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Bicycle Racing News and Opinion,
Tuesday, June 13, 2017

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2017 Tour de France | 2017 Giro d'Italia

Fain would I climb, yet fear I to fall. – Sir Walter Raleigh
If thy heart fails thee, climb not at all. – Elizabeth I

Current racing:

Latest completed racing:

Tour of Switzerland (Tour de Suisse) stage 3 team reports

Here's Peter Sagan's Bora-hansgrohe news:

Cycling's World Championships

For day three of the Tour de Suisse, the race headed west towards Bern, on a route that took in three categorised climbs and some undulating terrain. While the finale was earmarked as a sprint, some hard climbs, as well as an uphill drag to the finish, would make the going tough for the pure sprinters. In spite of looking strong in the sprint, the UCI World Champion, Peter Sagan, was unable to find a gap in a close fought battle for the win, taking second and moving up to third in the GC.

Today’s route covered a 159km parcours – more undulating than the previous day’s stage, and with it came more strategic opportunities to go for the win. The stage saw three categorised climbs – the last being close to the finish in Bern, where there was every chance of a late attack. While the final kilometre was far from flat, the stage was classed as a sprint stage, and while not necessarily one for the out and out sprinters, it was one that the all-rounders would have no trouble contesting – as long as they kept their eye on any late attempts to break away, and were prepared for some pavé in the closing 10km.

As to be expected, a break made its way up the road early in the day, building up a significant advantage in a short time. Hitting the first climb, the escapees had almost nine minutes in hand over the peloton, but with only two riders in the break, it would be hard to hold that advantage to the finish. As the day went on, the gap steadily dropped, although the break made it clear they intended to hold out as long as they could. With 19km remaining, the first of the breakaway was caught, and 6km later, the last of the day’s break was brought in and it was all back together.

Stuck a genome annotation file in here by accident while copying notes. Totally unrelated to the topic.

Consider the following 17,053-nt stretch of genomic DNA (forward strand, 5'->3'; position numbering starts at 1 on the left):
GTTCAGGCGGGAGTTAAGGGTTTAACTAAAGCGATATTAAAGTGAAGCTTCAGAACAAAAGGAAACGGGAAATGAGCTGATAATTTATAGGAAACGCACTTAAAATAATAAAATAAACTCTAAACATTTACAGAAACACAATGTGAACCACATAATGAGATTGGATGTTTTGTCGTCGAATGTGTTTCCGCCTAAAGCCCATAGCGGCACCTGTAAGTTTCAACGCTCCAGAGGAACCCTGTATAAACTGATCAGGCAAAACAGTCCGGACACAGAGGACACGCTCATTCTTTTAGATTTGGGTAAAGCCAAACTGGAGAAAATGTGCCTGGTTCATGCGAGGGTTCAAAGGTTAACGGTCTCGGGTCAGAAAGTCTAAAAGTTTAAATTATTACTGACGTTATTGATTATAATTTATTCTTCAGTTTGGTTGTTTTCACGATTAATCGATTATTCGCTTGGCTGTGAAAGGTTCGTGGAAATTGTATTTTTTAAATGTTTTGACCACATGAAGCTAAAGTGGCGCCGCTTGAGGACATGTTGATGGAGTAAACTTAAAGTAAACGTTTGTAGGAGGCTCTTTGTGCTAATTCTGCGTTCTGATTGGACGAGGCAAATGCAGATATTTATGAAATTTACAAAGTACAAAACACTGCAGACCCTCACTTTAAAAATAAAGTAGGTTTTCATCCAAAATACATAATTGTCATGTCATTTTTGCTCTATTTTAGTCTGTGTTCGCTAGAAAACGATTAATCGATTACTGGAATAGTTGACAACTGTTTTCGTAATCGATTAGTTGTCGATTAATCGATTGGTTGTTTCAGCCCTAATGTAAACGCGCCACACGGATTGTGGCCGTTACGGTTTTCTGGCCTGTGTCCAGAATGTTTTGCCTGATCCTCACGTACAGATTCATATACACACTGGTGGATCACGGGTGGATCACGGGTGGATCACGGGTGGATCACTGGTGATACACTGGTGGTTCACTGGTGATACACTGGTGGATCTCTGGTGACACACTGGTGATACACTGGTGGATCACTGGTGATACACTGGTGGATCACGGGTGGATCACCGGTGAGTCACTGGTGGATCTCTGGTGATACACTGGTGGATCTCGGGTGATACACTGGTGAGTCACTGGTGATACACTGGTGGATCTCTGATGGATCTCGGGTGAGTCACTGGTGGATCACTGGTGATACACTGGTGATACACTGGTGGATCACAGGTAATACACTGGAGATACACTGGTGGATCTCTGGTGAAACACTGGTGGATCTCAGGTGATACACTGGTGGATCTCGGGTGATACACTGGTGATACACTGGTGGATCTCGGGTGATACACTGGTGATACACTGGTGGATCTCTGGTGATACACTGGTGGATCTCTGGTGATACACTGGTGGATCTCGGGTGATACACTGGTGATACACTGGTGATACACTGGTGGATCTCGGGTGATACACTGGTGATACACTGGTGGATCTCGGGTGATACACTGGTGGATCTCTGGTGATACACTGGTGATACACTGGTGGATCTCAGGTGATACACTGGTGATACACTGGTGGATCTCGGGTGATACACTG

Tour of Switzerland

Michael Matthews wins the stage while Peter Sagan in his rainbow jersey, was second.

With things ramping up for the finish, the peloton made its way into Bern for the finale. While the UNESCO world heritage city had some beautiful buildings and stunning sights, the urban setting brought with it street furniture, roundabouts and some tight turns to negotiate. Allowing the other teams to drive the pace today, the BORA-hansgrohe riders were working to keep UCI World Champion, Peter Sagan, safe in the run up to the finish, making sure he was well protected as the race hit the cobblestone streets in a circuit that rode like a criterium course. Well-placed in the bunch, Peter was keeping his eye on his rivals as the final kilometre brought with it some tough ascents, but sitting around five riders back, the Slovak rider could keep an eye on the other contenders, looking relaxed even as the race hit its final 500m. Kicking with 100m to go, his wheels squirming under the sheer power of his sprint, Peter was just outpaced by Sunweb’s Michael Matthews, having come close to the barriers in his push for the finish line.

From the finish in Bern, the UCI World Champion, Peter Sagan, was clear just how tough things were in the sprint for the line. “It was another tough stage at the Tour de Suisse, with a hectic finale on a hot day. The squad perfectly executed the plan we had in the morning. My sensations were good and I gave it my best, but unfortunately in the final sprint, I got closed and took second. We will try again in the coming days.”

BORA-hansgrohe’s Directeur Sportif, Jan Valach, was happy to see the team continue pulling together today. “The squad worked really well today. The plan was to let just a small group break away, and this is what took place. Juraj Sagan pulled at the front, together with BMC, then Maciej Bodnar put in a solid effort and we reeled in the escapees with less than 15km to go. They positioned Peter at the front in the final kilometre but he was pipped on the line by Matthews. Tomorrow we have a short stage for the climbers, with a climb and then a summit finish, and we will try our best with Patrick Konrad and Jay McCarthy.”